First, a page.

June 2020 Vol. 75 No. 6


22nd Annual Directional Drilling Survey

By Robert Carpenter, Editor-in-Chief

For the horizontal directional drilling (HDD) industry, these are indeed interesting times. While many contractors still thrive in their market segments, others struggle mightily.

The sudden drop of oil and gas consumption worldwide, by as much as 30 percent, combined with a price war between Russia and Saudi Arabia sent oil prices spiraling downward into negative territory. While quickly climbing back up into positive territory and continuing a steady recovery, at press time, oil prices have only now started flirting with a price point that could make drilling – and pipeline construction – justifiably profitable again. It remains to be seen how long it will be before pipeline projects can resume.

On the other hand, many in the large rig market have been successful at acquiring projects unrelated to pipelines. For a Southwest contractor, “We learned years ago – even during the pipeline boom – that we should diversify. About half our projects involve water, electric – even fiber – that require a big rig for the job.

“We’re certainly hurting from our oil and gas work dropping off,” the contractor continued. “but we have enough work to survive. That’s why we worked so hard to get into other markets.”


For small-to-medium rig owners and operators, the telecommunications industry, i.e. broadband, has only experienced minor hiccups in work output during the height of the coronavirus pandemic. The build-out of 5G cell networks had slight slowdowns in certain parts of the North American markets, but fiber construction overall rarely blinked an eye.

As many Americans have been forced to work from home since mid-March, broadband has never seen such high usage rates. Demand for internet and streaming services have soared. Initial projections from industry sources are that the work-from-home trend – which, as a whole, has worked quite well across the U.S. during the pandemic – will continue as things return to some semblance of normalcy.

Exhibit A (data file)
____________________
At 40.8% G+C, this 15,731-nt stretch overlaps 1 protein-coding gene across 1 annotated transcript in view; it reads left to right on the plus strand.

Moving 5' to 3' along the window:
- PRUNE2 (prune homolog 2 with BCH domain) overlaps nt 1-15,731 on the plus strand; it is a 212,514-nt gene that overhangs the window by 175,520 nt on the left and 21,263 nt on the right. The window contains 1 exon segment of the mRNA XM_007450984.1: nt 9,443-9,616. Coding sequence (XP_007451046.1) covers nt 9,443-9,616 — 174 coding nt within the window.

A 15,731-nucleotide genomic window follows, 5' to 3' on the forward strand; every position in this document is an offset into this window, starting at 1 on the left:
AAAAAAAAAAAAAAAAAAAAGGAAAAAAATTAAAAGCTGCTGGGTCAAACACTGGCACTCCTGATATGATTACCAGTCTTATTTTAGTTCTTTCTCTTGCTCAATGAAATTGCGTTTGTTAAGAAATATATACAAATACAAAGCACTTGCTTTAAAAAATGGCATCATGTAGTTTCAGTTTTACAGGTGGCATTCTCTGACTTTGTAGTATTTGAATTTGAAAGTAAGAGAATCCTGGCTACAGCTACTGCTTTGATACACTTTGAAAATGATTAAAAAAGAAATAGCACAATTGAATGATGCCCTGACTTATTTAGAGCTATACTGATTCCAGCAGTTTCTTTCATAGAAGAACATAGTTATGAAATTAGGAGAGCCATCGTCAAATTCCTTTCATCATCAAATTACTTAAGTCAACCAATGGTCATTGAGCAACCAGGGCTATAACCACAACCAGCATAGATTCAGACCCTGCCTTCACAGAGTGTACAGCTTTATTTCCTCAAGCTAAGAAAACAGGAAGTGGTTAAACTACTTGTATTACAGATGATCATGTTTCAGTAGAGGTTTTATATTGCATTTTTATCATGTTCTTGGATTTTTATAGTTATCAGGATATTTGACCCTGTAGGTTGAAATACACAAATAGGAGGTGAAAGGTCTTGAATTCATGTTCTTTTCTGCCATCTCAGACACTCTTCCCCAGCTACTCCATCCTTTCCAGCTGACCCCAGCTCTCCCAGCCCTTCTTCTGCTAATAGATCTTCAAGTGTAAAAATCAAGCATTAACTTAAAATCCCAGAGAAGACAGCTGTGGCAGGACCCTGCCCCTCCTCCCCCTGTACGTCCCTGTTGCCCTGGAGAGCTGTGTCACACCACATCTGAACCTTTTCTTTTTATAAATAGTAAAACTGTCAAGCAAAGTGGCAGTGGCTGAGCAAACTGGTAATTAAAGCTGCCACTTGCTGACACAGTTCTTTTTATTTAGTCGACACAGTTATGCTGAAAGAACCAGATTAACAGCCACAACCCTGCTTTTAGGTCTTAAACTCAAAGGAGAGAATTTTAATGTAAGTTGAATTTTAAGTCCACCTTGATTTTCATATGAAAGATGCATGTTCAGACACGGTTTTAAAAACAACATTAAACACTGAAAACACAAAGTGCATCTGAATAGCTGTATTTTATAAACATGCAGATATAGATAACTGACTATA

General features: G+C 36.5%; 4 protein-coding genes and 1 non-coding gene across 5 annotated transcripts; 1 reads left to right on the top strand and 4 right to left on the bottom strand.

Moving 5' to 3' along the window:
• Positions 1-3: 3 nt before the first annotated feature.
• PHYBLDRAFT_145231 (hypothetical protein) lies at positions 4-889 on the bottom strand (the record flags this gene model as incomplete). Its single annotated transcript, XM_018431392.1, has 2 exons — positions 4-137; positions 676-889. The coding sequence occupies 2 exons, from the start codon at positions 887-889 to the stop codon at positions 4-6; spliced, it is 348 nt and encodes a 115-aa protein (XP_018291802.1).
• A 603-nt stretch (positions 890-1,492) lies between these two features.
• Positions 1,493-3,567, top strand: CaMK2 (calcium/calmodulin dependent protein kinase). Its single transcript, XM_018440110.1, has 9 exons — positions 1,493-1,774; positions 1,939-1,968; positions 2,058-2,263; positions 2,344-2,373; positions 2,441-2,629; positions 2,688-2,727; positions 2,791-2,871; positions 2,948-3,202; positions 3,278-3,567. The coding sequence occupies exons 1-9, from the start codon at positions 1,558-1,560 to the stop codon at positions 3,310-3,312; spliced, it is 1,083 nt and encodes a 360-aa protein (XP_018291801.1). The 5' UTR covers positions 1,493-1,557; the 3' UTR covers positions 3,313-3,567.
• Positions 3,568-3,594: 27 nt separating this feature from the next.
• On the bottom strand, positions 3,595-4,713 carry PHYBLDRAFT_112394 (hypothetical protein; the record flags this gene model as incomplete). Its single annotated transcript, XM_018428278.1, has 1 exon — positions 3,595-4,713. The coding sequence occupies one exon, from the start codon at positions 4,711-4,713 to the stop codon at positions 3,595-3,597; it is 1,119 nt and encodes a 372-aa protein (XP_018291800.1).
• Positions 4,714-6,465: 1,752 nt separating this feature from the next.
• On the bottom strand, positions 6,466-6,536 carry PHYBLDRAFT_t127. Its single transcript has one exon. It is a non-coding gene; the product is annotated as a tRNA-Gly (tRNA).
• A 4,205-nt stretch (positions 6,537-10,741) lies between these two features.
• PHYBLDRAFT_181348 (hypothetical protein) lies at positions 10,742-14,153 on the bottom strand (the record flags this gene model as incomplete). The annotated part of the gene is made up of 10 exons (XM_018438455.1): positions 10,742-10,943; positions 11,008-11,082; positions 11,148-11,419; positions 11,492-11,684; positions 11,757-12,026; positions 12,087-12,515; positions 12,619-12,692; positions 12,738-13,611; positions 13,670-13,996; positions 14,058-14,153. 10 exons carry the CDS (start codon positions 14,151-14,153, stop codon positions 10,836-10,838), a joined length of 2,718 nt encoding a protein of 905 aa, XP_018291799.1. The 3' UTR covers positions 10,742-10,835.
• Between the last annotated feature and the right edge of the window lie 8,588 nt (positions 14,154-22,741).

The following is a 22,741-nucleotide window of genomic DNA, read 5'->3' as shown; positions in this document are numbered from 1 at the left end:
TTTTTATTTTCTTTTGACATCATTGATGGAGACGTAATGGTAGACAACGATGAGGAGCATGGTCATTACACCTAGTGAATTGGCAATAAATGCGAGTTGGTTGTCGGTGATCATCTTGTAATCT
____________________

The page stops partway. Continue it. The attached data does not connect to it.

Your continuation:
Streaming entertainment services also have seen a major boost in consumer demand. The “new normal” will definitely include even more demand for broadband services; that means a steady dose of fiber buildouts to homes, business, medical facilities, etc.

Modern communications made possible by broadband had already unveiled a wealth of options and opportunities to the average consumer. With the coronavirus pandemic, the lid on that box swung wide open, unleashing demand for fiber opportunities not only among businesses and the medical sector, but a renewed push for home services,
as well.

Thus, the overall buildout of communications services never seriously slowed during the pandemic, to-date, so telecom contractors, principally using HDD, rarely saw an interruption in their workloads. That trend should continue for the foreseeable future.

“We’ve been doing as much updates and replacement work as new installations,” reported a Midwest contractor. “Typically, we use HDD for new construction. While we’re still doing that, with so many people working from home, we’ve been helping out the telecoms with maintenance and service upgrades.”

Added a West Coast contractor, “The telecoms we work for are already talking about the increased need for fiber-to-the-home services by 2021.”

For the past several years, medium-sized rigs have been a hot commodity. Survey respondents say that while some of their work for pipelines has dried up for the time being, they are still able to utilize those rigs for multiple applications.

“We bought a 60,000-pound [pullback force] rig a couple of years ago and use it for a variety of needs and applications,” revealed a Southeast contractor. “We expect to keep that rig pretty busy through the year. The water market keeps growing, and for a lot of our distribution and telecom projects, we sometimes need the extra power.”

Broad applications

Indeed, the current pandemic has clearly demonstrated just how valuable HDD has become to the underground construction industry. HDD has been embraced broadly by virtually every market involved in underground utility installations. Telecom remains the primary driver for small rigs, while gas distribution, electric, water and even sewer continue to emerge as growing market opportunities.